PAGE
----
Call It Horses by Jessie van Eerden
Dzanc Books, 2021
One Saturday in October 1990, three women hit the road in a rusty blue Oldsmobile, heading out from Caudell, a small West Virginia town. One woman carries an oxygen tank. Another bears the bruises her husband has left on her face and arms. The last, the driver and our narrator, hauls the dead weight of a lifetime of feeling unloved and incapable of loving.
One way to describe Jessie van Eerden’s Call it Horses would be to call it a road trip novel, and it is true that the story’s characters are on a quest for a wider horizon. But the women are on an unusual mission, one I won’t divulge so that readers can experience for themselves the circular way that mission is ultimately revealed. As in any good road novel, the characters’ plans and what actually happens part ways early on, creating the actual story.
In this multi-layered novel, the road trip comes with a frame. So another description of Call it Horses would focus on the slender epistolary structure that gives us the story via a series of letters that Frankie, the driver, is writing to a woman named Ruth, an academic interested in ancient languages about whom we learn only in fits and starts. It becomes clear almost immediately that these are no ordinary letters. Frankie isn’t just sending news to Ruth or relating events, although these things are also true; no, Frankie is writing. The significance of this word, and what it means to be a person negotiating a worldview through words, are integral to the conversation Frankie conducts with Ruth in the pages of a cheap notebook:
I understood to some degree what you meant about that electric current in words. I understood that when I sat down to write Dear Mave and Ruth — and eventually, during the three years, simply Dear Ruth — the air shifted, and I had a feeling of starting over from the beginning. Of being changed into myself.
With these letters as the frame and the road trip as a pretext, Call it Horses entwines anecdotes, facts, and instances that together give life to all of small-town Caudell. Marvelously, the back-and-forth between the past, with its innumerable tangents and characters, and the present, with its single, straight line of highway, explains how Mave (with her oxygen tank) and Nan (with her bruises) end up in that Oldsmobile with Frankie, hightailing it out of a place so full of life and story.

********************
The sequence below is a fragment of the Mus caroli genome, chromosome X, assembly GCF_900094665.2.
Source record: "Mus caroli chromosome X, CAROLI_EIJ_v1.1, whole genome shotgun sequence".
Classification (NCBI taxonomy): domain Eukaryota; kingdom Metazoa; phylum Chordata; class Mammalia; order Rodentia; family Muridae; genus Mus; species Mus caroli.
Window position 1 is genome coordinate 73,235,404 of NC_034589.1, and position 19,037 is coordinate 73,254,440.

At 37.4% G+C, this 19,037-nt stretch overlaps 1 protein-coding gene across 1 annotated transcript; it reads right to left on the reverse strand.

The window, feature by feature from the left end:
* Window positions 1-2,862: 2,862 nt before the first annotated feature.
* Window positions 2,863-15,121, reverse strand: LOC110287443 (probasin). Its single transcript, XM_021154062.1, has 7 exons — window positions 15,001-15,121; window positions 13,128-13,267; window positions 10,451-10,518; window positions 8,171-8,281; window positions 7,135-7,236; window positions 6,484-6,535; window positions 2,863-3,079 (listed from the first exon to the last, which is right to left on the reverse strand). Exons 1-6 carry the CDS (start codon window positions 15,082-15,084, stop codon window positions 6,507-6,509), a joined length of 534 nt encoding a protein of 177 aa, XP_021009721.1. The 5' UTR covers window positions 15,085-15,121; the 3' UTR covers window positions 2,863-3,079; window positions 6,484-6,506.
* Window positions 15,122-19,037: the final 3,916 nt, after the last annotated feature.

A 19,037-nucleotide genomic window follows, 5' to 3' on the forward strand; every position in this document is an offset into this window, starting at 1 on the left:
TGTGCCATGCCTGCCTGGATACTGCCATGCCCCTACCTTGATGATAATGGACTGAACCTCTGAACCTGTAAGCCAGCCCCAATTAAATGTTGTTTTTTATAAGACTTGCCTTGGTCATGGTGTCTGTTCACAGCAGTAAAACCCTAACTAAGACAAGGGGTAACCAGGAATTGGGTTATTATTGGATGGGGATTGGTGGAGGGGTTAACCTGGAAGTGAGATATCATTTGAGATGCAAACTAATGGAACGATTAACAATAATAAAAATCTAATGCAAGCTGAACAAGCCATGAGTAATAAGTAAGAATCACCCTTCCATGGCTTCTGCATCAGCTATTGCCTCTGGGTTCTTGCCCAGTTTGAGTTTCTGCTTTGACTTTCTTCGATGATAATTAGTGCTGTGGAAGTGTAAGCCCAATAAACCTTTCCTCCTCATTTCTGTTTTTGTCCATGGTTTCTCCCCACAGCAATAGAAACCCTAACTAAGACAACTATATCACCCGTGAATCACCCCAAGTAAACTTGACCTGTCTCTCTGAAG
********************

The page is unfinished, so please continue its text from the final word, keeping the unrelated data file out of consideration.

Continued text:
One of the novel’s many successes is how much it packs into a relatively short narrative. The larger story focuses on Frankie — how she became an orphan and how Mave, her “unsuitable” aunt, became her guardian, as well as how she lost a great love and made her way to a gentle but perhaps disappointing compromise of a marriage. But there are stories upon stories in these pages, subtly but richly woven portraits of the town’s different women and their often difficult lives: of beautiful Clarissa who paints secretly in her bathroom, of Liza who buries news of her husband’s death on page four of a letter, and of Frankie’s other aunt Miranda, with her four children and stooped back. A few men feature as well, and their stories are treated with the same curiosity and compassion. But the bedrock upon which these stories are engraved is a much older story, of Mave and Ruth and their faraway love and life, and how much their relationship came to matter to a younger Frankie. Out of these layers comes a book that documents the opening of a mind, showing how an exchange of handwritten words between almost-strangers convinces a young girl that she might contain a valuable and interesting world that is worthy of expression.
Call it Horses examines the basic human need for love and how often we fall short in giving and receiving it. In Van Eerden’s world, love is no simple thing — it may come quietly or with fists, it might be about giving up or giving in, it might exist in the self-sacrifice of caring for an elder or in the self-centeredness of choosing one’s own path over other obligations. As the three women drive their Oldsmobile, heading toward a desert, hurtling outward from their lives, they keep returning to these questions: Who do you love? What do you love?
I stayed quiet. They did not ask me what or whom I loved and I was not sure how I would have answered since I was not sure I was capable of love. I was sure only of thirst. I was sure that I always reached for the notepad and for the pens that engrave more than write, their cheap ink drying up. Maybe I was sure then, behind the wheel of the blue Olds, that I would eventually write all this to you who would never read it and, in that act, is there possibly some form of love?
Without exception, the novel’s myriad relationships all hold this idea of a basic need for love somewhere in their connecting tensions. By laying out the network of intimacies nestled within the frame of Frankie and Ruth’s inquisitive correspondence, with its “language always on fire” and its queries about words and symbols and meanings, the novel gently but insistently asks us to consider the pure ways, the possible and impossible ways, the best ways and the worst ways, to signify love.